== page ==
|Kristaps Porzingis entranced Latvian fans last summer when his athleticism was on display in a Latvian jumper for the first time|
By Dimitris Kontos
Champagne and flowers were in shorter supply than they had hoped for, but 2013 was still the summer of young love for the 18-year-old Kristaps Porzingis and Latvian basketball in general.
The U20's lost to Italy in an epic final in Estonia and the U18s came within a whiff of conquering bronze on home soil, only for Spain's Juan Hernangomez drilled a triple 2.6 seconds from the final buzzer to gift Spain an unexpected 57-56 victory in the third-place game.
Porzingis was voted onto the U18 European Championship All-Tournament Team as he averaged a tournament double-double of 11.6 points and 10 rebounds as well as an amazing 4.9 blocked shots per game to propel Latvia's semi-final run.
The medal collection might not have been optimal for Latvia, but the combination of high drama and the emergence of two new generations of talented stars with whom young people in the country can identify, enhanced enormously the love affair between basketball and Latvia, probably for many years to come.
"I think the popularity of basketball in Latvia is growing and that's very positive," Porzingis told fibaeurope.com.
"Now the kids want to play basketball more and more and there are now more courts on the streets than before.
"Young people play streetball all the time, so it's definitely growing."
Before this summer's U18 European Championship, Latvian fans had never seen this sharp-shooting, fast, athletic and versatile 2.12m forward/center play in a national team jersey.
|Domantas Sabonis (left) and Porzingis are both young Baltic centers making names for themselves in Spain|
It was more than worth the wait, on both sides. It was love at first sight.
"It was my first experience of playing with the national team and I absolutely loved it," Porzingis said.
"I loved the coach, loved my teammates, they were great.
"It's just that the way the tournament finished was not how we expected it to end, but it was a great experience overall."
Porzingis was surprised to see that playing in the European Championship with his nation also helped him in his personal development as a player.
"It's a different experience, because Latvian coaches are different from Spanish coaches and you can learn something new, take things from them," he said.
"You can still work later in the season on these things, so there is a lot to learn there [on the national team]."
Porzingis only turns 19 in August. Does he looking forward to repeating this national team experience in the upcoming summer?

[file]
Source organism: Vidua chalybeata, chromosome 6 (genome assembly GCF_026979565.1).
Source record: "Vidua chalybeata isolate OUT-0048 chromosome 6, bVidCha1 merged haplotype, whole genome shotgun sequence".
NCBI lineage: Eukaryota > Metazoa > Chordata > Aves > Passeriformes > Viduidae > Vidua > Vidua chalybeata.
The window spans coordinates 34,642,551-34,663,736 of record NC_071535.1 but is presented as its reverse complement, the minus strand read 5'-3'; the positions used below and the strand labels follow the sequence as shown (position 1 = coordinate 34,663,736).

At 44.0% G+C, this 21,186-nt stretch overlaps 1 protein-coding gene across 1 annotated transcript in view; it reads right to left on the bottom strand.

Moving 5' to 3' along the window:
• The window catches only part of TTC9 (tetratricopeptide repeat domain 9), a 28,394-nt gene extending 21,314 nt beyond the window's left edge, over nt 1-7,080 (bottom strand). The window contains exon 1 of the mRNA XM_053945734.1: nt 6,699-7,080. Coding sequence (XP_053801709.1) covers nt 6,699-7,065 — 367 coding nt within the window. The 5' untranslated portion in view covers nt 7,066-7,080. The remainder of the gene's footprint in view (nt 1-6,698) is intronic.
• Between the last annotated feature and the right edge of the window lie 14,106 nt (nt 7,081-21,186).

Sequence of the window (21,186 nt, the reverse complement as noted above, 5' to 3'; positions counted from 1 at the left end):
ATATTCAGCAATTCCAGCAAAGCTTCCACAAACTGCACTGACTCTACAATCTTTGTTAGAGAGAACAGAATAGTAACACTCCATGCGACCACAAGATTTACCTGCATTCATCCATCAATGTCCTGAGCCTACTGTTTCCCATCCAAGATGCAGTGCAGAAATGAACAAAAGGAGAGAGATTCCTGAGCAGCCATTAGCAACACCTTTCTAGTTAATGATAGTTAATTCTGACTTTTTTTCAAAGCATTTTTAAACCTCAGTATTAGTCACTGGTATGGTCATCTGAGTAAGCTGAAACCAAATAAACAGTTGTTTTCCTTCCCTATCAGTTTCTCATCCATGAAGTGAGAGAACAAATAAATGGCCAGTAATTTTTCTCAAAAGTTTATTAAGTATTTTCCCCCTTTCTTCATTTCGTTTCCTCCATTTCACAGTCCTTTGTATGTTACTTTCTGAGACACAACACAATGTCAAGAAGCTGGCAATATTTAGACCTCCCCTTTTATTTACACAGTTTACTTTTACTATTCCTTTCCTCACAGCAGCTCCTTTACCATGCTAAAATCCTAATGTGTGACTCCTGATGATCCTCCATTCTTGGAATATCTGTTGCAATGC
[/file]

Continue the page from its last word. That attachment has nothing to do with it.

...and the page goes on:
"Probably yes [I will play], I am looking forward to it [but], with the U20 [team]," he clarified.
TOUGH LOVE PAYS OFF IN SEVILLE
|Porzingis and Anzejs Pasecniks (right) hold the key to Latvia's inside game in the coming years|
One man who closely followed Porzingis's achievements on the U18 national team last summer and gave him a strong dose of tough love was the coach that knows him better than most, Aito Garcia Reneses.
"He is technically gifted but is he is yet not finishing plays as well as he should," Reneses had said of Porzingis after the tournament in Latvia.
"Others with less skills than him finish better because they make the most of the two good moves they have. He's got eight good moves," the demanding coach added.
The veteran Spanish tactician, renowned for his work with young talent, promoted Porzingis to the senior team of Cajasol Sevilla last season, just as he had done several years ago with the likes of Juan Carlos Navarro and Pau Gasol at FC Barcelona, then Rudy Fernández and Ricky Rubio at Joventut Badalona.
With Reneses at the helm of Cajasol, Porzingis has been getting 13 minutes of playing time per game in the Spanish Liga Endesa this season and averages 5.2 points, 2.5 rebounds and 1.1 blocks per game, against invariably older and more experienced opponents.
"I feel good here [in Spain]," Porzingis said of his breakout season in one of the toughest leagues in Europe.
"I came when I was 15, I've learned the language and now everything seems to be easier for me.
"I understand the language, I've been working for years with the coaches, so I am pretty content with where I am right now."
Porzingis' still skinny frame gives away his age on the court as he stands next to senior players.
When the young Latvian talks though, he appears mature beyond his 18 years of age and this might be a direct consequence of that major step he took when he was 15.
"I had two options at that moment," Porzingis explained.
"One was to go to VEF Riga and stay with the U18 national team coach and play there.
"The other was to go to Spain.
"I had to decide between the two and in the end I accepted the challenge to go to a foreign country at a young age.
"It's turned out well so far."
So well indeed, that at this point in time it appears that the sky is the limit for this young Latvian.
"I just need to continue working hard, play hard in games and in practice and success will come," Porzingis said.
"My aim is to get drafted and play in the NBA one day, I think that is everybody's aim.
"Of course with Latvia I would love to win any medal first, then if it's gold it would be the greatest, but it's hard, it's a really tough thing."